We will continue to develop clear navigation pathways for GPs and other health providers to assist people to access mental health and AOD services when they need them. This includes single navigation access points such as our Mental Health Referral and Access Team, updated HealthPathways for mental health and AOD, and simple reference material.

3. We heard you still aren’t clear on what we do and our commissioning role.

We recognise the commissioning role PHNs are undertaking is still a relatively new concept for our stakeholders. We want to develop the market’s capacity (service sector) to take advantage of the funding opportunities we can offer through commissioning and to work with us to ensure services are delivered where and to whom they are needed most.

What does this mean?

We will provide opportunities to learn how to work with us such as further commissioning workshops for general practice, and mental health and AOD providers. We are working hard to simplify our commissioning activities to make them more accessible and appropriate, given the diverse range of providers in our catchment.

4. We heard you want to know what we can do for you and who to contact.

We provide a range of supports, fund a range of services and undertake many initiatives. We understand, especially as busy professionals, it can be difficult to stay across all the things we can offer.

What does this mean?

We will target our communications to you via a range of channels because we know people have different communication preferences and often need to hear things a few times for it to sink in.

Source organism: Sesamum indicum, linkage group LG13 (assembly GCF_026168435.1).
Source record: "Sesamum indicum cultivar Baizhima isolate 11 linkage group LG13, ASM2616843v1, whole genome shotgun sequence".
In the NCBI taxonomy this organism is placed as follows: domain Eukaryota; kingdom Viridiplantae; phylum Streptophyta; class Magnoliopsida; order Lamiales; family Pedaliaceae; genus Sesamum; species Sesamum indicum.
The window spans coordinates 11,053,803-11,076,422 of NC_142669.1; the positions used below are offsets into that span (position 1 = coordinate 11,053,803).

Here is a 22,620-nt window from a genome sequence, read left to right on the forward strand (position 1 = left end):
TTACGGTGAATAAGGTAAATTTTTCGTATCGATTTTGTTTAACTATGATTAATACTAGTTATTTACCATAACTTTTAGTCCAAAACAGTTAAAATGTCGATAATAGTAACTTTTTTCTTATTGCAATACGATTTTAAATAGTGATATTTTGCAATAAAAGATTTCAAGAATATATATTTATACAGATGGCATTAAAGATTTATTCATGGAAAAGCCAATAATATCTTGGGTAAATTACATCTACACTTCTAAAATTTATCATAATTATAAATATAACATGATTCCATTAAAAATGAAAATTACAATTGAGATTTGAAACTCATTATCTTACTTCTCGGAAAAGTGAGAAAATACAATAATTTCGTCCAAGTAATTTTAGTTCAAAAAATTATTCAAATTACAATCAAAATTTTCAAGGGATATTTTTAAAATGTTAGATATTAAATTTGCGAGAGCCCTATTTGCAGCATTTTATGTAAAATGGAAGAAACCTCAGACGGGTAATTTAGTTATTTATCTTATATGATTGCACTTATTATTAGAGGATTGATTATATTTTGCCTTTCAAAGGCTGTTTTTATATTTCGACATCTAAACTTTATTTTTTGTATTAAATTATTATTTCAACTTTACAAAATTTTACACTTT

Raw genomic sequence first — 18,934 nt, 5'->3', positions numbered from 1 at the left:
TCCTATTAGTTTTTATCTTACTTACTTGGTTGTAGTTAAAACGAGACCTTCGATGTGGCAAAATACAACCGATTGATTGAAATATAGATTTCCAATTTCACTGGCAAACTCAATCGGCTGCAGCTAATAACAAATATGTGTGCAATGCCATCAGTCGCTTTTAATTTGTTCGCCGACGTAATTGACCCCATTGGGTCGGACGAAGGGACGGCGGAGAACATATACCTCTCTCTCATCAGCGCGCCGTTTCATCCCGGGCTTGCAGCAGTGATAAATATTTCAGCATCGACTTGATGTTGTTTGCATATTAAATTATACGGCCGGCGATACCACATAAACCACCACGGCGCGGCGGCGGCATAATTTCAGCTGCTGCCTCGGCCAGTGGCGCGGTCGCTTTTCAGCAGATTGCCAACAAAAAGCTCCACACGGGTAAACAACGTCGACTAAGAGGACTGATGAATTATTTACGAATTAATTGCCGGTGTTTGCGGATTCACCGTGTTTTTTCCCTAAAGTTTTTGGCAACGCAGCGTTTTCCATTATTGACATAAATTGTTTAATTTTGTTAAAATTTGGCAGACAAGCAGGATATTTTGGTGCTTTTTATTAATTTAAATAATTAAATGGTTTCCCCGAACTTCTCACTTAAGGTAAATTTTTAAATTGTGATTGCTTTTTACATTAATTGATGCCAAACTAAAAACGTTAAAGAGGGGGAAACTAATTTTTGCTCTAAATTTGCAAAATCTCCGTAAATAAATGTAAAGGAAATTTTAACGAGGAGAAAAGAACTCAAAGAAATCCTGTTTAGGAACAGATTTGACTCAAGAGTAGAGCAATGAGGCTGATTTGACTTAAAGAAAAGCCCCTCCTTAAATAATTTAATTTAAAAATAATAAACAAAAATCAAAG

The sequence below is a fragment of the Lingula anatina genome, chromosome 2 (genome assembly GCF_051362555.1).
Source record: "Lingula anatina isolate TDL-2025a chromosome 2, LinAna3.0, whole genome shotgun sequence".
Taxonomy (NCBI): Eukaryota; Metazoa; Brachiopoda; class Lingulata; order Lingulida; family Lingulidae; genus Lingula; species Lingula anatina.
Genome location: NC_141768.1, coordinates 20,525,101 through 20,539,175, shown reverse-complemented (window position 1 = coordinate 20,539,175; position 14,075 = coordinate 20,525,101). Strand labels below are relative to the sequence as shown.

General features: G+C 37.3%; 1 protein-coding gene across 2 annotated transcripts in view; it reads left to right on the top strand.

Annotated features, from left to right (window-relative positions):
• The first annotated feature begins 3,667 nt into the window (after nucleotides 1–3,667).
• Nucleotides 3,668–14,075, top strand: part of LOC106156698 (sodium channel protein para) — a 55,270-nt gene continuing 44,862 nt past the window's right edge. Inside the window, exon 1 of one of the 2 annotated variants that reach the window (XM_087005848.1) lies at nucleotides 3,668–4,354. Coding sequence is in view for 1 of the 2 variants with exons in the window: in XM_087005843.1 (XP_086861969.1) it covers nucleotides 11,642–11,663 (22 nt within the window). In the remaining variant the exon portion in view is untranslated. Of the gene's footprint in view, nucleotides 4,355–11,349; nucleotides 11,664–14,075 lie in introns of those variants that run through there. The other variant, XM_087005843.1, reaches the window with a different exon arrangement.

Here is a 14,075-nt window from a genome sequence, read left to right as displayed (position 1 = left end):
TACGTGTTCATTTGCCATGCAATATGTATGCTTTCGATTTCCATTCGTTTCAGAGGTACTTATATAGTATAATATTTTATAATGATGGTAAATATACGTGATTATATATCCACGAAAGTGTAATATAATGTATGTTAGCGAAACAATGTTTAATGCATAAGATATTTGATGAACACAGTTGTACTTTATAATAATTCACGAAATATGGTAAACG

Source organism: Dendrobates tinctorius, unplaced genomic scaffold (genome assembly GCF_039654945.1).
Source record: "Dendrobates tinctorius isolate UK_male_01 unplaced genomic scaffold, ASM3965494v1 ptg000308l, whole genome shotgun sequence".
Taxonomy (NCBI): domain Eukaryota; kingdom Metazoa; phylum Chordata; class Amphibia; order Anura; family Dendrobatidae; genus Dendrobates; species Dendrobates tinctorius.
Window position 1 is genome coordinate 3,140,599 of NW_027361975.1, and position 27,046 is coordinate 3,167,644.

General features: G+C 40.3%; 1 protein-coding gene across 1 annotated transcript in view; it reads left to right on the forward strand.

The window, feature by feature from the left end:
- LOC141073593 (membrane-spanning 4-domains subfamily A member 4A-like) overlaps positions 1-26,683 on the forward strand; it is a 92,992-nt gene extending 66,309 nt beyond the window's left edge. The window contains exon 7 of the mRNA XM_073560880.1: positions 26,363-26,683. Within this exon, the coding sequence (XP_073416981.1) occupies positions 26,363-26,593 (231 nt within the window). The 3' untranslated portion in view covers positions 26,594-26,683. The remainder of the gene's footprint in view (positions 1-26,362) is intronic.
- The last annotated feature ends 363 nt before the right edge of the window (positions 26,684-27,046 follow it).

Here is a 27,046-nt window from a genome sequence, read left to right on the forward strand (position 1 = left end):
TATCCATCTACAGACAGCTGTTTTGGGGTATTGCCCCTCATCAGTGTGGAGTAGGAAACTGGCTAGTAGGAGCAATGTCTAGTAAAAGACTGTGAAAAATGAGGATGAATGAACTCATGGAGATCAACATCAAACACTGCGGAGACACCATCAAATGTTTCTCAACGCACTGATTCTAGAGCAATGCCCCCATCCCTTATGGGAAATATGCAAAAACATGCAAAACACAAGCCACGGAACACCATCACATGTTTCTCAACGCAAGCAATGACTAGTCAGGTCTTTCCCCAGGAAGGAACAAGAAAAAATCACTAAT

We have improved communication via our website with the single phone line and email address general practice can use to contact the PHN.

Our Mental Health Referral and Access team is a single point of contact to support consumers and providers with referrals and service navigation.

We have initiatives that support service delivery such as our Psychiatric Advice and Consultation Service.

5. We heard you want us to inform you on local needs.

EMPHN develops a comprehensive Needs Assessment published on our website and has great insight into the needs of the people in our catchment. We have continually improved the format of our Needs Assessment to capture key highlights and insights. We could do better to communicate findings from our Needs Assessment and other research and analysis so it better informs service delivery and planning.

What does this mean?

Rather than provide all the information at once, which can be overwhelming, we will summarise a key area of our Needs Assessment in upcoming editions of our eNewsletter News from EMPHN. We will also provide findings to those that indicated they would be interested in being involved in future consultation or co-design opportunities on relevant topics.

6. We heard GP/allied health provider referral effectiveness continues to need support to improve people's healthcare journey quality.

Allied health providers said 49% of the time they provide a complete report with all relevant information when a GP has referred a patient to them. However, only 16% of general practice say they receive this when they have referred a patient to an allied health provider.

There was also a significant difference in how often allied health providers say they provide information on recommended changes for care plans and information that is timely and available when needed, in comparison to what GPs say they receive.